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Filesystem encoding and PHP

Note: This article was originally published at Planet PHP on 2 January 2011.
Planet PHP

Many PHP applications save files to a local filesystem. Most of the times for the bulk of readers here you'll likely only ever store files using US-ASCII encoding, either because your filenames are simply based on databasefields (as you should try in most cases), or simply because most of your users never have a need for non-english characters.

When you do though, it's important to know how operating systems cope with these characters. Unsurprising, all of them do this differently.

To illustrate the differences, I'm going to do some tests on Ubuntu, OS/X 10.6.3 and Windows XP and 7.

Linux

In Linux filenames are binary. Linux does not care what encoding your filenames are, and it will accept anything besides 0x00. This means filenames can contain carriage-returns (\n), tabs (\t) or even a bell (ascii code 07).

To illustrate this, I'm going to make a tiny file using a php script:

  1. file_put_contents("saved by the \x07.txt","contents");
  2. ?

After running this I simply get a questionmark when viewing the file using 'ls', but when I auto-complete it, it expands to ^G (which is bell). In Nautilus, this is displayed:

If I run this script:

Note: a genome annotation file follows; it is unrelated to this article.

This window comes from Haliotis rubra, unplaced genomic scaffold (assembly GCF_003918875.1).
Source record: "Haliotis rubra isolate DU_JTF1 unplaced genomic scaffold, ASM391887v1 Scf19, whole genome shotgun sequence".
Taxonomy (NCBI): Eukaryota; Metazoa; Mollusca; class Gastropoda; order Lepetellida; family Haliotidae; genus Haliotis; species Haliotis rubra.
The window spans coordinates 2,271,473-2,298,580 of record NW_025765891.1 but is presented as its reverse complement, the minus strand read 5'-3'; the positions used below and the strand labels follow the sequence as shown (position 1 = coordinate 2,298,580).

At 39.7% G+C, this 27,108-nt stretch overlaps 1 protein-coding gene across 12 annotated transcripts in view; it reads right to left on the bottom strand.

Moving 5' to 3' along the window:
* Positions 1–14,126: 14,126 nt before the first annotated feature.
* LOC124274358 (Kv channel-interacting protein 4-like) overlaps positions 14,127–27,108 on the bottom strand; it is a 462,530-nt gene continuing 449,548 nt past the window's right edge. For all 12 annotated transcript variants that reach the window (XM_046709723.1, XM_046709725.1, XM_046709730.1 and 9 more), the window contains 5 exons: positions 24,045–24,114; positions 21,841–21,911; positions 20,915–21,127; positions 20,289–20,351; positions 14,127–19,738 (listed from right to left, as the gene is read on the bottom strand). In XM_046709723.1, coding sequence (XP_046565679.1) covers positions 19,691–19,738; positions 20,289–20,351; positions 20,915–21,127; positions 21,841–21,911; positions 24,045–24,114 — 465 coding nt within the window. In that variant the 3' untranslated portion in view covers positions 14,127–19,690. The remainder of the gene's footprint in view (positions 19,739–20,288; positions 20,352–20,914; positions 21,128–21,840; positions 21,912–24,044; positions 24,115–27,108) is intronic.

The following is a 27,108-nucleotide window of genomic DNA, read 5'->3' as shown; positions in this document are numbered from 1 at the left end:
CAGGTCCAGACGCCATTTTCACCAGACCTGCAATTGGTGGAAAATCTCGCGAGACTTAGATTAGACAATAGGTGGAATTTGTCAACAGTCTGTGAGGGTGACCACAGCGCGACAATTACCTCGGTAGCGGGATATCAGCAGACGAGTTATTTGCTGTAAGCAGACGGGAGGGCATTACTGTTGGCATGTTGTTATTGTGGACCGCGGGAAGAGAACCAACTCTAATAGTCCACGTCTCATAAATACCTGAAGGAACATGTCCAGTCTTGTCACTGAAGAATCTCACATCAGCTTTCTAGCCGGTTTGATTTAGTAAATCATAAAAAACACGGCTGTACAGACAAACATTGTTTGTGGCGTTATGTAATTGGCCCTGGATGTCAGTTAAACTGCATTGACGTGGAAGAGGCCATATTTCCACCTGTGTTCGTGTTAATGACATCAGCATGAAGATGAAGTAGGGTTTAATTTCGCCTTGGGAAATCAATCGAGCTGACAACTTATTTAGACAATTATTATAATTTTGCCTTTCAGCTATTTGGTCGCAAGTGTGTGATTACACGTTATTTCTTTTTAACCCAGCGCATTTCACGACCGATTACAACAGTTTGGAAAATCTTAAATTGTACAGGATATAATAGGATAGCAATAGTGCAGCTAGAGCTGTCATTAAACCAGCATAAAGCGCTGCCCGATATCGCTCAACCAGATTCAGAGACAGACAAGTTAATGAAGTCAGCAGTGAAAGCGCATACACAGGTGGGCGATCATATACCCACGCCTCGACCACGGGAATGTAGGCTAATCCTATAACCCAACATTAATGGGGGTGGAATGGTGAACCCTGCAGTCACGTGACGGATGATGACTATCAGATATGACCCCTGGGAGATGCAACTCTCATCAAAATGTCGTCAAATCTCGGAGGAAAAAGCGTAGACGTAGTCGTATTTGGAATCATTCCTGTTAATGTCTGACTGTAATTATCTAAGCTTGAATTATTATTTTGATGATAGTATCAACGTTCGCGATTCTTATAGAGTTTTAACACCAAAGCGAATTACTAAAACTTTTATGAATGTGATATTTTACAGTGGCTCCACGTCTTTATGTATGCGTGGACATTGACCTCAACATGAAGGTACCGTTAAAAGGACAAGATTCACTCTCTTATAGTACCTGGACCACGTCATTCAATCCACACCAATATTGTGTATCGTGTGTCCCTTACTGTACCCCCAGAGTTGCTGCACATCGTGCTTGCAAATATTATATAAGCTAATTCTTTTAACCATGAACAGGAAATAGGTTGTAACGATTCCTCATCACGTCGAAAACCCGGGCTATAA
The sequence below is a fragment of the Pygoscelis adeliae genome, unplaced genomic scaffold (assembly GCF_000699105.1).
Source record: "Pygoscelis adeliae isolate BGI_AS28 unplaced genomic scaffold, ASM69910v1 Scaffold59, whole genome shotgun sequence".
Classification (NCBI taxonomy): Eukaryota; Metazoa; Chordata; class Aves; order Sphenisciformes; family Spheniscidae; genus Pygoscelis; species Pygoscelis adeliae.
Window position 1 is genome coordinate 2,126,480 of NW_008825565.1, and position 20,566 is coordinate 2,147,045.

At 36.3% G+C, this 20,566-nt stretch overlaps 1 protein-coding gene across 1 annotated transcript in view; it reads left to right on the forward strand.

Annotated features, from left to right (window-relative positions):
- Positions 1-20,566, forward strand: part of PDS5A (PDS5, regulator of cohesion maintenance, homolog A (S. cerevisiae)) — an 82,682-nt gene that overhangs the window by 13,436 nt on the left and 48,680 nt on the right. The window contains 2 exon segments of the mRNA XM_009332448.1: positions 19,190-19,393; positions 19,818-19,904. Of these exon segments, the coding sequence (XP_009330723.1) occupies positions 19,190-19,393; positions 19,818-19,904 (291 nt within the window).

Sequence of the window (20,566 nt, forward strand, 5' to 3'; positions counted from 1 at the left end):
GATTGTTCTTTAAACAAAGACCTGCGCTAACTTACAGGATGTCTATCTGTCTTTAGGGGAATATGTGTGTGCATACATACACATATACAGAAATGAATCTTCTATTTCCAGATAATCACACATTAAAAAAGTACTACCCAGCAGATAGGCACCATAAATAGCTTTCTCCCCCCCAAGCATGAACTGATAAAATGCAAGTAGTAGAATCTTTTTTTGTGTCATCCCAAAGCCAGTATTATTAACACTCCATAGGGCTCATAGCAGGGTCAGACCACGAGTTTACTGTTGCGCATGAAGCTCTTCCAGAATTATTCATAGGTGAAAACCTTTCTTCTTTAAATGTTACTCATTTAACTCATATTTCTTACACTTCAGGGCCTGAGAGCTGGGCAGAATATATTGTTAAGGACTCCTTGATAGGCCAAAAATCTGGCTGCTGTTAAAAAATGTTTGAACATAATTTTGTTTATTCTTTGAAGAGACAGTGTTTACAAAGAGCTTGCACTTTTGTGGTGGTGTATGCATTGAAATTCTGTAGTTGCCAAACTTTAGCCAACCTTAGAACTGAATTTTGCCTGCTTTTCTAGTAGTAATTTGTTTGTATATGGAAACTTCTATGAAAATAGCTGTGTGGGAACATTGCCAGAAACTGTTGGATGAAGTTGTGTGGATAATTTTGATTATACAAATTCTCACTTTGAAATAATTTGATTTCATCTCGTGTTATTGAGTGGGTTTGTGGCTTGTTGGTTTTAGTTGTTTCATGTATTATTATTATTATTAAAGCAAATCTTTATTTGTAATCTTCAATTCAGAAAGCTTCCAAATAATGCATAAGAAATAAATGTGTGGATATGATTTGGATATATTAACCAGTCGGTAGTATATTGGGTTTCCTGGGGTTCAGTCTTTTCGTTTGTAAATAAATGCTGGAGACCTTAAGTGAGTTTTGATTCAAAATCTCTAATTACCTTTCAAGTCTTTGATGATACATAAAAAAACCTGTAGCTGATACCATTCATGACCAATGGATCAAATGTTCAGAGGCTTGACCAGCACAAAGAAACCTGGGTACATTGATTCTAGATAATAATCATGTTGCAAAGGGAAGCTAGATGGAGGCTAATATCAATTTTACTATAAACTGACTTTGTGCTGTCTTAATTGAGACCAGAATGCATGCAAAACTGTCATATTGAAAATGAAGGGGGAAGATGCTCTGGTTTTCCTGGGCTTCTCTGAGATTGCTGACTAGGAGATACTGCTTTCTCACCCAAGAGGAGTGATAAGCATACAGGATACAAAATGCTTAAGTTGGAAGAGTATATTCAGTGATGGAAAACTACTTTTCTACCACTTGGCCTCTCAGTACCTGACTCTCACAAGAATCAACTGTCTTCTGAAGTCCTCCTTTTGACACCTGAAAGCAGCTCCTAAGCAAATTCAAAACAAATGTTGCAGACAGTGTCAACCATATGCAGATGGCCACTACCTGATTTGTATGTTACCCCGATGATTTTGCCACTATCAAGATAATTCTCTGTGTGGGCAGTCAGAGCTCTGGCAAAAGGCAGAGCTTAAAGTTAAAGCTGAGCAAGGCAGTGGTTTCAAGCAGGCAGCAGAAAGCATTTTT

1. print_r(glob('saved*'));
  2. ?

The output is simply missing my bell character, and I get a short beep.

This doesn't mean it's a good idea to do this. Even though the underlying filesystem is binary-safe, applications that list filenames will still have to make a decision on an encoding to display the characters to the user. You can't even show this character in any PHP page, and firewalls might even block this if you used this in a url.

This also applies to the applications on your linux machine. Most of them, such as Gnome Terminal and Nautilus, default to UTF-8. However, I believe for the PuTTY application this was for the longest time ISO-8859-1 (latin1). A symptom of this is that any non-ascii characters look different when read them from Putty vs. Nautilus.

The other thing I wanted to test on linux is how it behaves if I create a file in the filemanager using a special character. For this example I'm using A, because it's a bit ambiguous as there's multiple ways to encode it using unicode (more on this later) and it also appears in ISO-8859-1.

Back to the test. I'm now creating a new file from the Nautilus interface, and want to see how it shows up for PHP. Im creating a file called test_A.txt and listing it with the following script:

  1. list($file) = glob('test_*');
  2. echo urlencode($file) . "\n";
  3. ?

Output:

  1. test_%C3%BC.txt

%C3%BC is the UTF-8 encoding of codepoint U+00FC, which is the most common way to encode A. Great!

The last test is to create this file using ISO-8859-1/latin1 encoding. The latin1 representa

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